Time to milestones such as invasive and noninvasive ventilation, speech-generating devices, and hospice care took significantly longer while on intravenous edaravone.
Findings from a real-world analysis of administrative claims of patients with amyotrophic lateral sclerosis (ALS) showed that those treated with intravenous (IV) edaravone (Radicava; MT Pharma) demonstrated longer milestone-free time and had fewer reported deaths than patients with ALS not treated with the agent.
Led by James Berry, MD, MPH, director, Massachusetts General Hospital ALS Care Center, the study included 360 IV edaravone-treated patients with ALS and 360 non-IV edaravone-treated patients with ALS who were matched on several covariates. Presented at the 2023 Muscular Dystrophy Association (MDA) Clinical and Scientific Conference, held March 19-22, in Dallas, Texas, the study included milestones of canes/walkers/wheelchairs (M1), artificial nutrition (M2), noninvasive ventilation (M3), invasive ventilation (M4), speech-generating devices (M5), and hospice (M6).
Cases and controls had similar mean ages, and were matched on other covariates such as race, geographic region, gender, pre-index disease duration, insurance, cardiovascular disease history, riluzole prescription, gastrostomy tube placement, artificial nutrition, non-invasive ventilation, and all-cause hospitalization. Median treatment duration in the IV edaravone-treated group was 9.11 (IQR, 3.45-16.08) months. At baseline, the proportion of claims for bulbar-, limb-, nerve-, and respiratory-related symptoms were similar between the groups.
The data, pulled from 2017 to 2021, showed that more IV edaravone-treated cases reported an absence of milestones than non-IV edaravone-treated controls from 0-12 months after the index date. Additionally, fewer deaths occurred in the IV edaravone group than controls from 0-12 months and 12-24 months after the index date. Combined with data from the pivotal phase 3 trial, Study 19 (NCT01492686), which showed that treatment with edaravone slowed loss of physical function by 33%, these results provide an example of real-world impact of the medication, the study authors concluded.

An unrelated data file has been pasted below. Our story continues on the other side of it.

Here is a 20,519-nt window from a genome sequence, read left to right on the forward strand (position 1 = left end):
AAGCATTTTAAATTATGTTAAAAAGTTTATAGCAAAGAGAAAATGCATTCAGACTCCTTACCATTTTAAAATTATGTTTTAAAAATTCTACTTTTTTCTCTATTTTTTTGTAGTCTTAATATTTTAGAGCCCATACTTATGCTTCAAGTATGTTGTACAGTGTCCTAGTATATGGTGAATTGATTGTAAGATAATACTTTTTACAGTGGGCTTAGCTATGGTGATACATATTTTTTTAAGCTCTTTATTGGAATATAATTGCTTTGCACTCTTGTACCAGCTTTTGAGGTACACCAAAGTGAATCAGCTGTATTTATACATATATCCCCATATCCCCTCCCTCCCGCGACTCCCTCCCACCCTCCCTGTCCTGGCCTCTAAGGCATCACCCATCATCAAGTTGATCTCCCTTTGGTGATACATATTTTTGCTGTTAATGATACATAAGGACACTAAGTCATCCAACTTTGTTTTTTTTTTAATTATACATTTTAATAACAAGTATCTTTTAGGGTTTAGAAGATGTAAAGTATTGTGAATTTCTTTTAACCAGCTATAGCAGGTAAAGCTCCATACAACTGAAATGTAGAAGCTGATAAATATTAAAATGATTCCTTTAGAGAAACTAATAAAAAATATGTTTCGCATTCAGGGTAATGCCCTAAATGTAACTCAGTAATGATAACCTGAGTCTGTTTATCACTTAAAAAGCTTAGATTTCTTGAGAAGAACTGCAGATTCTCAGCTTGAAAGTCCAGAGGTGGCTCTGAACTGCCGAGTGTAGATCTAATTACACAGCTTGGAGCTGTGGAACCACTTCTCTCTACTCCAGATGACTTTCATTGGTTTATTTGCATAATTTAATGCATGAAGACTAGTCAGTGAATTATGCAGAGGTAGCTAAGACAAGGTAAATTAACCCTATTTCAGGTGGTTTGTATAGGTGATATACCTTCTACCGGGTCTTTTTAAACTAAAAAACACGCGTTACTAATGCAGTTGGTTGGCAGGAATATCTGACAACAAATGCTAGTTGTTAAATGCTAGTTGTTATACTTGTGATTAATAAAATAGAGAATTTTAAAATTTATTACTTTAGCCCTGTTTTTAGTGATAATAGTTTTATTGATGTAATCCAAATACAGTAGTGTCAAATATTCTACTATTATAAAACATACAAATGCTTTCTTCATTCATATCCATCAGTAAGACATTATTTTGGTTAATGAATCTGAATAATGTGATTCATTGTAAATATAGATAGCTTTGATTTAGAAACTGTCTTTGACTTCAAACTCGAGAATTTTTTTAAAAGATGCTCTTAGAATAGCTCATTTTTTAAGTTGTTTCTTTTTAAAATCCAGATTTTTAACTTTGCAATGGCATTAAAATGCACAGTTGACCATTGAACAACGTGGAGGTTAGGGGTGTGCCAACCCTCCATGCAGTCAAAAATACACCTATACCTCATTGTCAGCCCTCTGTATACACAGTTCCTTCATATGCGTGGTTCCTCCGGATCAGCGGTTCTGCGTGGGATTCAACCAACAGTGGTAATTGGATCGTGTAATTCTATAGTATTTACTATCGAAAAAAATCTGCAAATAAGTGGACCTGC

Differences between the 2 groups in cause-specific restricted mean time lost (RMTL) was estimated to examine the benefit of IV edaravone while considering mortality as the competing risk. In the post-index period, differences in RMTL in months indicated longer milestone-free time in cases than controls (M1: 2.50 [IQR, 0.93-4.07]; M2: 4.30 [IQR, 2.88-5.72]; M3: 2.92 [IQR, 1.56-4.28]; M4: 0.92 [IQR, 0.25-1.58]; M5: 3.37 [IQR, 2.27-4.46]; M6: 2.33 [IQR, 1.31-3.34]). For the majority of reported milestones, IV edaravone-treated cases had longer milestone-free time than non-IV treated controls for both commercial and Medicare Advantage insurance.
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There were a few notable limitations to the study, including the fact that the analysis was limited to patients with commercial health coverage or Medicare Advantage plans. Additionally, while differences between cohorts were controlled by propensity score matching, adjustment was limited to those characteristics that can be measured from administrative claims. The study also excluded those no longer enrolled in the database during the post-index period, which may have made the study population appear healthier than the total population of patients with ALS in the database.
The original IV formulation of edaravone was FDA-approved in 2017 and is administered in 28-day cycles, with each patient receiving a 60 mg dose over the course of a 60-minute infusion. The oral formulation, which gained approval in 2022, requires a 14-day induction period of daily administration followed by a 2-week drug-free period. This initial cycle is followed by a 10-day treatment cycle every 14 days, which is followed by a 14-day drug-free period.2
Evidence from the phase 3 study assessing the IV formulation of the drug led to the approval of the oral formulation. The study featured 137 patients with ALS who were evaluated on changes of ALS Functional Rating Scale-Revised scores over a 24-week treatment period. An ongoing phase 3 study (NCT04577404) is also examining the long-term safety and tolerability of oral edaravone over 96 weeks.